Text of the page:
Central tendency of inflation is at a 10-year high

August 23, 2019 — In this Q&A, the Eaton Vance floating-rate loan team offers its perspective on today’s loan market.

By: Craig P. Russ; Andrew Sveen, CFA; Ralph Hinckley, CFA; Christopher Remington

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By Stewart D. TaylorInvestment Grade Fixed Income Portfolio Manager, Eaton Vance Management and Jason DesLauriersInvestment Grade Fixed Income Trader, Eaton Vance Management

Boston - Despite the recent weakness in the headline Consumer Price Index (CPI), the central tendency (or middle value) of inflation continues to trend higher. We believe investors focusing on the low inflation rate of the last six months are likely making a mistake.

In a repeat of what has become common behavior since the financial crisis, investors are again discounting the dangers of higher inflation. Three main factors led to the most recent change in perception. The most important was the sharp fourth-quarter decline in crude oil. The inflation base effects associated with this sharp decline resulted in a series of three consecutive unchanged monthly prints in headline CPI. By February, year-over-year (YOY) CPI had fallen to 1.50%, matching the lowest reading since September 2016. The decline pushed market-driven inflation breakevens sharply lower and helped the Federal Reserve (Fed) justify pausing its tightening campaign.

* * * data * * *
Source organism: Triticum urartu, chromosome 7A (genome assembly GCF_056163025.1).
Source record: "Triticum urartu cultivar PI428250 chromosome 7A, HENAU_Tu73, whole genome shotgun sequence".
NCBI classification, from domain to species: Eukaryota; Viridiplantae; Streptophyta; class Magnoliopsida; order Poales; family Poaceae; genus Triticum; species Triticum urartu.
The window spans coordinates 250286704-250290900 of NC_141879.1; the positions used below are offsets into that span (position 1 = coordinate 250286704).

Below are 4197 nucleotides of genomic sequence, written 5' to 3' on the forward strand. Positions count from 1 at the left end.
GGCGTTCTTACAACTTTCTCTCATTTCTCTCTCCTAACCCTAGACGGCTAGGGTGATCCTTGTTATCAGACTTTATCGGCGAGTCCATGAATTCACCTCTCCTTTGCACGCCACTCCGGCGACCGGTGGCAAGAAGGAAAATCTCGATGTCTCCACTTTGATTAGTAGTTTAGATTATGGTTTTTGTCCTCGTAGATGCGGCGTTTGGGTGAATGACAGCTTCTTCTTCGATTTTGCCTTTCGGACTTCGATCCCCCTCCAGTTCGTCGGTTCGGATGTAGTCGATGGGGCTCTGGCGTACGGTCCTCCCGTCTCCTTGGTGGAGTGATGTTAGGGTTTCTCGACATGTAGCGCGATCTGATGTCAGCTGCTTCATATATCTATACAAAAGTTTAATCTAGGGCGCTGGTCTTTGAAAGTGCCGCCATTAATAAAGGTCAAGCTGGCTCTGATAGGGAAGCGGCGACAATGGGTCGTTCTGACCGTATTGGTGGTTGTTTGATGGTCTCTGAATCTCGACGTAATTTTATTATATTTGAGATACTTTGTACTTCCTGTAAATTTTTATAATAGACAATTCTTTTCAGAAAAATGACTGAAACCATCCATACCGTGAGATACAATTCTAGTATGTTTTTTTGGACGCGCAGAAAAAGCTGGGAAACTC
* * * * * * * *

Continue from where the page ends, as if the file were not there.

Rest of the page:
Inflation expectations also fell, as the synchronized global economic expansion became a synchronized slowdown. In the U.S., the Atlanta Federal Reserve's GDPNow quarterly estimate fell as low as 0.70% before recovering back above 2.00% in March. Against this backdrop, YOY headline and core CPI inflation recovered and ended March at +1.90% and +2.00%, respectively. YOY Core Personal Consumption Expenditures (PCE), the Fed's preferred inflation gauge, ended January at +1.78%, modestly below the Fed's 2.00% target.

Inflation Blog Post Image

Removing the noise

Headline CPI can be noisy, particularly during periods when energy or food prices become volatile. This "noise" can obscure the true underlying trend of inflation. To combat this lack of visibility policymakers depend on several alternative measures. The most widely followed of these measures is core CPI. Originally intended as a method to remove one-time shocks to headline CPI associated with food and energy, it has become the markets' favored method of measuring inflation. The problem is that these two sectors comprise 21% of CPI. Focusing on core during periods when food or energy are trending can distort the true underlying trend.

A better way to assess the true underlying inflation rate is to use the median price change of the inflation basket. To compute CPI, the Bureau of Labor Statistics (BLS) calculates and reports the weighted average of all items in the inflation basket. In contrast, the Cleveland Federal Reserve Bank (CFRB) looks at the median price change of all the items in the basket. The median price change then defines inflation's central tendency. CFRB research suggests that this measure has more efficacy in predicting future inflation than the traditional BLS offering of core CPI.